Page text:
TRAVERSE CITY — Two spaces in a downtown Traverse City apartment building have been the center of considerable debate.
City commissioners on Monday rejected an application from the owners of TC Lofts to amend a 2017 conditional rezoning agreement for the building on East State Street. Maggie Laureto, who with Jon Laureto co-owns building developer REI Construction, wanted to build two small apartments in space originally planned as mechanical rooms on the sixth story.
Plans changed when the developer moved electrical meters and a backup generator to other parts of the building, city Manager Marty Colburn previously told commissioners.
Planning commissioners in April recommended changing the agreement by a close vote. City and Planning Commissioner Brian McGillivary said he opposed the request at the planning level but missed the vote, and on Monday his mind hadn’t changed. Supporting it would run counter to longstanding plans for downtown building intensity to taper off at neighborhoods’ edges, he argued.
“I think it has to do with maintaining the process and being fair to all developers and following the zoning code,” he said.
Commissioners rejected the motion by a 4-3 vote, with 5 needed to pass. Mayor Jim Carruthers, Mayor Pro Tem Amy Shamroe and Commissioner Roger Putman joined McGillivary’s no vote, with commissioners Christie Minervini, Ashlea Walter and Tim Werner voting yes.
McGillivary took issue with the fact that the city learned from a Traverse City Fire Department inspection that the developers had built the framing for apartments in the space. Both city and planning officials were clear that they didn’t want housing on the sixth floor when they approved the original agreement, he said.
Carruthers echoed this, and said it looked as though the developer ignored that and was asking for forgiveness, an assertion he and others made before.
Maggie Laureto, reached before the meeting, rejected that accusation, saying two different attorneys told them apartments would be allowed on the sixth floor, but the city attorney disagreed. She was frustrated the company’s integrity was being called into question, she said, and asserted original documents didn’t include any use restrictions for the sixth floor.
The original offer from TC Lofts states that, aside from previously approved stairwell, elevator shaft and mechanical room, only a 1,490-square-foot community room would be enclosed.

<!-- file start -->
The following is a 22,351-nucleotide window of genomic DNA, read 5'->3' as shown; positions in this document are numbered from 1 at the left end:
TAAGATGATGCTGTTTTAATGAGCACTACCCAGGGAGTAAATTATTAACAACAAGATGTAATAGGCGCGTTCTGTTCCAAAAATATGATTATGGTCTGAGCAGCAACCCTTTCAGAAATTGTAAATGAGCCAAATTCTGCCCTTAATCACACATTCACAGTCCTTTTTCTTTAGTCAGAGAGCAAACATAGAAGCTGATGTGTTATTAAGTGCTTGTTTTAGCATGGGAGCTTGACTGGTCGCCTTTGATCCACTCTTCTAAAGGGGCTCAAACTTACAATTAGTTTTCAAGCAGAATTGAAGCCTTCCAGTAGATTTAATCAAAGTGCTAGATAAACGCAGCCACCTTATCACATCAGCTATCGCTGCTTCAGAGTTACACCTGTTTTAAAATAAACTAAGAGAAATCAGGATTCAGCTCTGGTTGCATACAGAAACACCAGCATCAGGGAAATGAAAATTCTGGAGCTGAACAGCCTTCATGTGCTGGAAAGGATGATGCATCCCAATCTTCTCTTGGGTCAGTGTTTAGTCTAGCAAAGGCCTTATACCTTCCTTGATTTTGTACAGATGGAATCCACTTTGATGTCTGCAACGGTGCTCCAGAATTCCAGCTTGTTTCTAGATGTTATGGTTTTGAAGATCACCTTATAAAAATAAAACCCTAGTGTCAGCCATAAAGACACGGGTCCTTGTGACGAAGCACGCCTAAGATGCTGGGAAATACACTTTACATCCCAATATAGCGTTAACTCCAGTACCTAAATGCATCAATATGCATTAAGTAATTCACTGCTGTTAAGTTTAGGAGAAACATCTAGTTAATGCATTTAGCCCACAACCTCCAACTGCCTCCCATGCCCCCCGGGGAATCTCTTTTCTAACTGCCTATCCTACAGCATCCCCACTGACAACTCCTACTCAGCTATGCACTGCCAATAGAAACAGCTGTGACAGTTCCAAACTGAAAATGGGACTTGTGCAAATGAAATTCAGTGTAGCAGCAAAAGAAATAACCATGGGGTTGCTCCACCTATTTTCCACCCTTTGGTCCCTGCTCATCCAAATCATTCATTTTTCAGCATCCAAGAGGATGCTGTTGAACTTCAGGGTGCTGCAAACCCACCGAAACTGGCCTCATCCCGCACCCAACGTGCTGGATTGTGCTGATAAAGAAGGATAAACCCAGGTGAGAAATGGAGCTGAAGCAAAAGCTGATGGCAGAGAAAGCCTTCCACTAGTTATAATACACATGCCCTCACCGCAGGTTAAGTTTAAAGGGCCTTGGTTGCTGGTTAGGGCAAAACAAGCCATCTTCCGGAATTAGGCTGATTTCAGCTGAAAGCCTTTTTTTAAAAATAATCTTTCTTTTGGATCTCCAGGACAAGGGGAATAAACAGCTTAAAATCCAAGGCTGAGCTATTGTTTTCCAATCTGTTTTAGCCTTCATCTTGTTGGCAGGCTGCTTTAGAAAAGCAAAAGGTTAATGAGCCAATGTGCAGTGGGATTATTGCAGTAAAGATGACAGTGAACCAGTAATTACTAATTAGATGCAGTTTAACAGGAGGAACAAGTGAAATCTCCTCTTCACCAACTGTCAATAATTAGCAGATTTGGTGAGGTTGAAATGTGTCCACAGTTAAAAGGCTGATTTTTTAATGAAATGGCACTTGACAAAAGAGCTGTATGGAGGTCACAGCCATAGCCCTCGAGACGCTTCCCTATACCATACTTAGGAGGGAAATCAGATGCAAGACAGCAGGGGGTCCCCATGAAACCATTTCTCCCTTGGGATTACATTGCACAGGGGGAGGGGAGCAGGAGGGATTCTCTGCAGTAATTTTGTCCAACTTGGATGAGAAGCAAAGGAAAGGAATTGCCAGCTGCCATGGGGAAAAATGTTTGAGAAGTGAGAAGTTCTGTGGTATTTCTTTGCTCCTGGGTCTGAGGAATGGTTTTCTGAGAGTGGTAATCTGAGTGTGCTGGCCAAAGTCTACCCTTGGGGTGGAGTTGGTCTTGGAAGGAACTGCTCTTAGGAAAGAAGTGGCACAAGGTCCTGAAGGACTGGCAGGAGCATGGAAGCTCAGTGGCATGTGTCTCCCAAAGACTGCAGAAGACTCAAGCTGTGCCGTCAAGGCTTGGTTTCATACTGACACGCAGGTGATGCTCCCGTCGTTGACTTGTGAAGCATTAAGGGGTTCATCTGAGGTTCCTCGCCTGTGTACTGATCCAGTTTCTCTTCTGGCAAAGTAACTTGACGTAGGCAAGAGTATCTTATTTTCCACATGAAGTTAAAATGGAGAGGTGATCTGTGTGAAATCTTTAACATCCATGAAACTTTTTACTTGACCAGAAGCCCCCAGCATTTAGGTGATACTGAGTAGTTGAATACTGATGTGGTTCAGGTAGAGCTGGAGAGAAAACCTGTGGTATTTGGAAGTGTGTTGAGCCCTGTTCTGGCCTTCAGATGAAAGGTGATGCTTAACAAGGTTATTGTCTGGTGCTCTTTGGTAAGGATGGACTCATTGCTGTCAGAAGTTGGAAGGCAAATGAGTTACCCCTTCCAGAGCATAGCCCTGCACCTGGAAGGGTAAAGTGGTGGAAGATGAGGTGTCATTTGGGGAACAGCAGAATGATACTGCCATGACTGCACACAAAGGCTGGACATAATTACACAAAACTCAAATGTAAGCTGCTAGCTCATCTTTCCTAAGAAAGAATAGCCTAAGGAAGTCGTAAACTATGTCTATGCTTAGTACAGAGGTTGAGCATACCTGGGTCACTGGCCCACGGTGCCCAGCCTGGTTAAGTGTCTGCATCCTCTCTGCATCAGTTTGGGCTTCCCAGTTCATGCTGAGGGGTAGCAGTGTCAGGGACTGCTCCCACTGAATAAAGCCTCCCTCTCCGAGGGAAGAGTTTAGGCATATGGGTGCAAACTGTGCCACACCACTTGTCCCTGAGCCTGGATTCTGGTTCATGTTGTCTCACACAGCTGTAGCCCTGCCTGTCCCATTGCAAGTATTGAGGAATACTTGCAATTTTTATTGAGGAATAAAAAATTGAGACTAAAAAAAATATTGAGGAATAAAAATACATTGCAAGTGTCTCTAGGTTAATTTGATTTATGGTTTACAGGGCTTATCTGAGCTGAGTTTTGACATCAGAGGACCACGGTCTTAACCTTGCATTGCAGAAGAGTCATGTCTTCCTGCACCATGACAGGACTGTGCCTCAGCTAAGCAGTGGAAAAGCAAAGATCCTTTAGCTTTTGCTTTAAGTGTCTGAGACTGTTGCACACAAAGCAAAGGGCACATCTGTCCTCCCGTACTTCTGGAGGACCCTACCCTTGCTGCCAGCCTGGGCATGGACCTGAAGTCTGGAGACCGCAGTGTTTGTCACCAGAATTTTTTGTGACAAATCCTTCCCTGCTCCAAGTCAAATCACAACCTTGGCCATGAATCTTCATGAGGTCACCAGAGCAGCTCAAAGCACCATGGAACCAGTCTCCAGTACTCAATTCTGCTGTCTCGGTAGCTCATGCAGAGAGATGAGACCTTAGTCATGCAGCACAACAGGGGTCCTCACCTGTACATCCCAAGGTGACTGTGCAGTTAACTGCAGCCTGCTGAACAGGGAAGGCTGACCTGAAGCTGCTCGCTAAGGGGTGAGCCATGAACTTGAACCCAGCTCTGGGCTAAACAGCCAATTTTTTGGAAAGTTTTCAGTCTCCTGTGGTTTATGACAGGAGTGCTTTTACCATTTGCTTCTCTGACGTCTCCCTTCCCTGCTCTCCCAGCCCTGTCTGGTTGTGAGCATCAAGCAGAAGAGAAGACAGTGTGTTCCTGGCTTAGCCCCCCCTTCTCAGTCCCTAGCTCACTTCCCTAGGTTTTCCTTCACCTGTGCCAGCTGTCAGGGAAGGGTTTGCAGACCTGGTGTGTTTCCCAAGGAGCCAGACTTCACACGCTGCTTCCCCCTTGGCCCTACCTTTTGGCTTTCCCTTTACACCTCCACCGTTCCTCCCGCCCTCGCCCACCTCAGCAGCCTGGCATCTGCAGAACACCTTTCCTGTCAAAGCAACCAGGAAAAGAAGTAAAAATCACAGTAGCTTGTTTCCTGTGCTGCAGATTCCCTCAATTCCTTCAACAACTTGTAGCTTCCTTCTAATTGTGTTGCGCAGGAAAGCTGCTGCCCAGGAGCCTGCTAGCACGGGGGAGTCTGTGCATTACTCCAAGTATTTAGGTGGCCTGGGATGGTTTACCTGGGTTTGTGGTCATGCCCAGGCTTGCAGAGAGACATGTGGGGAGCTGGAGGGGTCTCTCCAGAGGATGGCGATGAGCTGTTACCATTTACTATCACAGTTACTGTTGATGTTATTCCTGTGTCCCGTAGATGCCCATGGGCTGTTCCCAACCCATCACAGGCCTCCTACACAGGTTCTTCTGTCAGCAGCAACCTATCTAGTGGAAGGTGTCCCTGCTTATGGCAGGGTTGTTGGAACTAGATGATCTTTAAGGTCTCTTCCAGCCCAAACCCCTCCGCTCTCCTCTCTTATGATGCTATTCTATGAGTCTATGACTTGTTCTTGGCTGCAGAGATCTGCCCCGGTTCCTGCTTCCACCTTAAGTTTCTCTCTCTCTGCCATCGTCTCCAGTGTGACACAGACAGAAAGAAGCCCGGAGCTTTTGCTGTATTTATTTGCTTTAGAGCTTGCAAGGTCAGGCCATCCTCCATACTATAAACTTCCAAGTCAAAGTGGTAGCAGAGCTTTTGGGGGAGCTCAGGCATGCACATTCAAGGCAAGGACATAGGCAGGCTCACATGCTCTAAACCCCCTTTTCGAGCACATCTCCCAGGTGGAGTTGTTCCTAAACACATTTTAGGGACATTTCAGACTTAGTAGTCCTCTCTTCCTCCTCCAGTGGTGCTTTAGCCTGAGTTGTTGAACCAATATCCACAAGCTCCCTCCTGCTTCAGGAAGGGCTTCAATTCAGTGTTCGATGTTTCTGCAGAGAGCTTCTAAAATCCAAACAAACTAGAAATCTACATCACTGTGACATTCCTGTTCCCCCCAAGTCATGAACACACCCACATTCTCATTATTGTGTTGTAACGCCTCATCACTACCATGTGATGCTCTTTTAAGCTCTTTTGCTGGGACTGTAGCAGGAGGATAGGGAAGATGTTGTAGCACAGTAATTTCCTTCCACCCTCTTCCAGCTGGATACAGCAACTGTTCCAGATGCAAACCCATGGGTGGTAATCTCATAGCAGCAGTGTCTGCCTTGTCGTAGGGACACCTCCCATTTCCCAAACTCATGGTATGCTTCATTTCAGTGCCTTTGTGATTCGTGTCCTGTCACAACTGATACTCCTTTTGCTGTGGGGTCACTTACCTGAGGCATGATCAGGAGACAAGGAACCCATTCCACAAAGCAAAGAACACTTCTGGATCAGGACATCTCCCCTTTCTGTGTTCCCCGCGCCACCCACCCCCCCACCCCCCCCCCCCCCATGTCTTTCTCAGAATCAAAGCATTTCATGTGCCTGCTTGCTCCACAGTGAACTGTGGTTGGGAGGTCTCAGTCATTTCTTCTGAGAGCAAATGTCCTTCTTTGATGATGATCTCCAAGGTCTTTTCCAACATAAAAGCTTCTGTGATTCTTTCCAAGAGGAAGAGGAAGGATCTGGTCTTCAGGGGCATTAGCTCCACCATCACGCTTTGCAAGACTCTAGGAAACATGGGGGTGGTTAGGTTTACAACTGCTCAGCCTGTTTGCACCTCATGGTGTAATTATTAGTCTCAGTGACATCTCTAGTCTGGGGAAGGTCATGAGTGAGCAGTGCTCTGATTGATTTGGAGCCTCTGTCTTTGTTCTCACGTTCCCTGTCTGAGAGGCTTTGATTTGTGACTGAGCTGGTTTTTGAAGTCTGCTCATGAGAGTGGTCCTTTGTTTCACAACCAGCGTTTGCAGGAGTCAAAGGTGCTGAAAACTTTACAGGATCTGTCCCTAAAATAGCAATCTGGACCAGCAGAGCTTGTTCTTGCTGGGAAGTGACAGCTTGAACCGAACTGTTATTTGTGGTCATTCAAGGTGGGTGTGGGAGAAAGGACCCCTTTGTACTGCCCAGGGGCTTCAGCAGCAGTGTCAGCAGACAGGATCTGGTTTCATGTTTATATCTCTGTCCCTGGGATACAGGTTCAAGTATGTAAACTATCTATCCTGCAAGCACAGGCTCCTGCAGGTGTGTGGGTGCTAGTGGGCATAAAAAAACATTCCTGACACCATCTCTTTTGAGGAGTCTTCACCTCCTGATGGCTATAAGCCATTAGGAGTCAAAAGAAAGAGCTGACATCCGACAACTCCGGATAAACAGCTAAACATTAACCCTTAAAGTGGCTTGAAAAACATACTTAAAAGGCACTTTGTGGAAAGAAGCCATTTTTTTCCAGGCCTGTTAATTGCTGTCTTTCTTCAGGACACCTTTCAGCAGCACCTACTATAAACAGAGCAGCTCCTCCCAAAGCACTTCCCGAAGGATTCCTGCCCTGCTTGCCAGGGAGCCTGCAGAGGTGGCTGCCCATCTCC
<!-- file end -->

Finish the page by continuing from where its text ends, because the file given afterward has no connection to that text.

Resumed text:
“We’re just trying to provide long-term rental housing downtown and density,” she said.
Carruthers and McGillivary also balked at “live-work” units in the first floor where zoning code would otherwise disallow commercial space — the ceiling heights are too short.
Minervini said given the chance, she would have voted for allowing sixth-story housing in the original agreement. She didn’t want to assume the developer acted in bad faith.
“This isn’t a referendum on building heights or on downtown development, it’s a legal request to amend a conditional zoning agreement in order to reflect today’s needs,” she said.
That request didn’t seem to Walter like an attempt to dupe the city, she said. She was willing to show “grace” and allow housing inside of space that already exists and won’t have much impact on the surrounding area, if any.
Werner, while agreeing that the process by which the request came to commissioners was “messy,” but he favored turning the available space into apartments and asked how long commissioners were willing to let it sit empty.
Minervini said they were considering an amendment request and said she wouldn’t want other property owners to think the city won’t even consider theirs.
Shamroe agreed, but noted it was the first time she saw an amendment request come in four years later. And she also agreed that building plans can change as circumstances do.
“I don’t think it’s ill will, or I don’t believe that all developers are out to get us or to pull one over or pull the wool over our eyes ... but I do think that at this point this one is just one that I can’t support,” she said.
Maggie Laureto said she was disappointed by the decision and was still taking it in, but added it’s frustrating the city rejected workforce housing and density.